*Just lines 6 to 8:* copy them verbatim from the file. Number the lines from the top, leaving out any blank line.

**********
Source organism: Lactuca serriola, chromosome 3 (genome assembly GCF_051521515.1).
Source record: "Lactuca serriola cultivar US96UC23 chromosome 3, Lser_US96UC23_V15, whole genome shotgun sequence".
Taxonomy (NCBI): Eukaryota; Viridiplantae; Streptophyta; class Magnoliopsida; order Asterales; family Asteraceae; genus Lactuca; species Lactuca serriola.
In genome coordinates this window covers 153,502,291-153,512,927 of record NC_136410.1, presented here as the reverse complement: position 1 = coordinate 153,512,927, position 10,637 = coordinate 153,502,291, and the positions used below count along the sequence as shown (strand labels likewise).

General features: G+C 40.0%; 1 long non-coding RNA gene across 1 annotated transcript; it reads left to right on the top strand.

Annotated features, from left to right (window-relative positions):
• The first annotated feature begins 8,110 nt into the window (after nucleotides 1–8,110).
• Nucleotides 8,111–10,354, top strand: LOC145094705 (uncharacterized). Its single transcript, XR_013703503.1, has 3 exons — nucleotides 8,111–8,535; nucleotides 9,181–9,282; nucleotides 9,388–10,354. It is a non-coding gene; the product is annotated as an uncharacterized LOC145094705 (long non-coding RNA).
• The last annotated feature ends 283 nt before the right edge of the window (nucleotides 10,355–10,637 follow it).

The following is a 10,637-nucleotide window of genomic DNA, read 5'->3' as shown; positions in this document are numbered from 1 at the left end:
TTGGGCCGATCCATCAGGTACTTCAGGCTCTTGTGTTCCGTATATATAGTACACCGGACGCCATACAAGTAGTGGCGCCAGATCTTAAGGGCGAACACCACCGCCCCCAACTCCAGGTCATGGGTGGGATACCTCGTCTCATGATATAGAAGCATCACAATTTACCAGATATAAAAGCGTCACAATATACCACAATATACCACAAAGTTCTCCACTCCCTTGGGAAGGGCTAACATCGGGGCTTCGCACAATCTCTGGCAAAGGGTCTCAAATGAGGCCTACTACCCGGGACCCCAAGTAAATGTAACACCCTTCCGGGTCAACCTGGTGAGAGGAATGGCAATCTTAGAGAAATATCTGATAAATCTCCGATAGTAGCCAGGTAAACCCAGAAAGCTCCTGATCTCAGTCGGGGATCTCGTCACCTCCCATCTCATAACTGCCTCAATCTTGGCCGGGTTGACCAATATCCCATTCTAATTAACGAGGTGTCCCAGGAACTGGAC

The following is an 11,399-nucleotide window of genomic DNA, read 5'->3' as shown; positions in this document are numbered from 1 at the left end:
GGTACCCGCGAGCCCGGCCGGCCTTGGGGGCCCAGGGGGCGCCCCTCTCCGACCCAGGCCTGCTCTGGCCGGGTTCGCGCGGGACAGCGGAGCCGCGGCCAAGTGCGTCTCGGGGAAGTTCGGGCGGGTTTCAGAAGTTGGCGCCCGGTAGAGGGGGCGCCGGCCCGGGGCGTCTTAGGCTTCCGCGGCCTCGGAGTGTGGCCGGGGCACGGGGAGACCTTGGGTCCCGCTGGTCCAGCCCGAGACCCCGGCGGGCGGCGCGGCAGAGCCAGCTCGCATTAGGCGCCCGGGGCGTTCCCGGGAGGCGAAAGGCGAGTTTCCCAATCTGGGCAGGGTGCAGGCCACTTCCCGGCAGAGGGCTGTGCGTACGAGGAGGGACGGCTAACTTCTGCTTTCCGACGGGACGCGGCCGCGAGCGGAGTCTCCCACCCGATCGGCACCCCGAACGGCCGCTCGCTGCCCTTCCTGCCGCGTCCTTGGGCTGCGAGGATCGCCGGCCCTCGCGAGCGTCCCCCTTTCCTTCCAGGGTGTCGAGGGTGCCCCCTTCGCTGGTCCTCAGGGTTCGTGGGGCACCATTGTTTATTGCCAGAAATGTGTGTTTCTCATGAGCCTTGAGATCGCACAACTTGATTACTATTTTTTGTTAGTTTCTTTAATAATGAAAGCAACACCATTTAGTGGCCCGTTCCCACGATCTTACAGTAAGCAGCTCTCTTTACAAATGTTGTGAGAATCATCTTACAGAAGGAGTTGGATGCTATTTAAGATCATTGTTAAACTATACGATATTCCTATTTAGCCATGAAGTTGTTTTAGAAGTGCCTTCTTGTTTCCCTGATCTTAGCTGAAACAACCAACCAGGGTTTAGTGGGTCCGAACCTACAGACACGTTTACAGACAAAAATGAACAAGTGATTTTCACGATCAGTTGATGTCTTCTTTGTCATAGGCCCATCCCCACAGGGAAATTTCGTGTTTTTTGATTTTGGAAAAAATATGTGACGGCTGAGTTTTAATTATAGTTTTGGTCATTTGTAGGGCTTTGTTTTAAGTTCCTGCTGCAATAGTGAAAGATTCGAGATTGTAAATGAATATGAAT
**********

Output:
Annotated features, from left to right (window-relative positions):
• The first annotated feature begins 8,110 nt into the window (after nucleotides 1–8,110).
• Nucleotides 8,111–10,354, top strand: LOC145094705 (uncharacterized). Its single transcript, XR_013703503.1, has 3 exons — nucleotides 8,111–8,535; nucleotides 9,181–9,282; nucleotides 9,388–10,354. It is a non-coding gene; the product is annotated as an uncharacterized LOC145094705 (long non-coding RNA).